48 hours after Education Secretary Michael Gove signalled a dramatic shift in the teaching of computing in UK schools, Ian Livingstone, co-author of the report that persuaded the Government, has admitted there remains "much work to be done".
Responding to concerns that teaching standards were insufficient to support a switch from ICT to computer science this year, Livingstone told GamesIndustry.biz:
"We have to start from somewhere - there's a major task to develop skills in this area. Not enough ICT teachers currently have the relevant qualifications; however, the BCS [The Chartered Institute for IT] and Computing At School claim they have 1000 teachers in schools who are able to teach computer science today."
If we can show that computer science is rigorous enough then it could become an option alongside the other sciences.
He added: "There needs to be a major push by industry and government to develop skills as part of continuing professional development as well as training a new generation of teachers to teach computer science."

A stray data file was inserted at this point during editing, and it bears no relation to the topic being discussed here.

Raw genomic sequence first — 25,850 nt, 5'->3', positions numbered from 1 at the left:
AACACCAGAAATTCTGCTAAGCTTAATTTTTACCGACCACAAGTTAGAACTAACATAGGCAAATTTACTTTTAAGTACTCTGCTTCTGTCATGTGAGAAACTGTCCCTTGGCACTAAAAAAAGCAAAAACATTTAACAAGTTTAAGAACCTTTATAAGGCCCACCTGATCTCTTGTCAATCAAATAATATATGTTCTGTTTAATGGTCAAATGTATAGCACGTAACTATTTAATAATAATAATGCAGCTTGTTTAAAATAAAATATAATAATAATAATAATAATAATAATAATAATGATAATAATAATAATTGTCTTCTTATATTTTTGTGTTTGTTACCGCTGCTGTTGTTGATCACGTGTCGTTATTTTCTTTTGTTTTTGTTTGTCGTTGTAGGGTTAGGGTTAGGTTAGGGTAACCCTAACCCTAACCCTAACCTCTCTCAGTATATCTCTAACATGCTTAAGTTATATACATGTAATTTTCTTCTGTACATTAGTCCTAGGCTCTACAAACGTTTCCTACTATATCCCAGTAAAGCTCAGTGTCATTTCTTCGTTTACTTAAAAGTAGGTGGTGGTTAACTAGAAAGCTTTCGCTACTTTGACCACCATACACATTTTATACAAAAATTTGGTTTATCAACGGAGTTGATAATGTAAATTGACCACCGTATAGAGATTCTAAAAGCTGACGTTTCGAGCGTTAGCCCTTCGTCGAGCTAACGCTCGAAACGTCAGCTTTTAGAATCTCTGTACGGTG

Gove's speech marked a significant victory for the Next Gen Skills campaign, with the Government adopting the number one recommendation of the Livingstone-Hope report by pledging to put computer science on the National Curriculum.
But, noted Livingstone, his report had "20 recommendations for government, educators and industry," and he would continue to campaign for them.
"We have our work cut out," he acknowledged. "Solving the technical aspects of what makes an exciting, rigorous and industry relevant Computer Science GCSE is a real challenge.
"Michael Gove made a really interesting reference to the new English Baccalaureate - if we can show that computer science, as developed by expert bodies, is rigorous enough then it could become an option alongside the other sciences. That's a real prize for us."
The Eidos executive also gave his take on what changed Gove's mind - with the Minister having been viewed for some time as a serious obstacle to the campaign's goals.
"I think the Secretary of State finally understood that evidence and recommendations in Next Gen chimed with what other digital industries were saying," explained Livingstone.
"Of course it took Eric Schmidt, the chairman of Google, to highlight the problem. But that opened the door to DfE, where I had some brilliant meetings with Michael Gove's special advisors.
"The government's formal response to Next Gen was very encouraging culminating in Michael Gove's historic speech at BETT."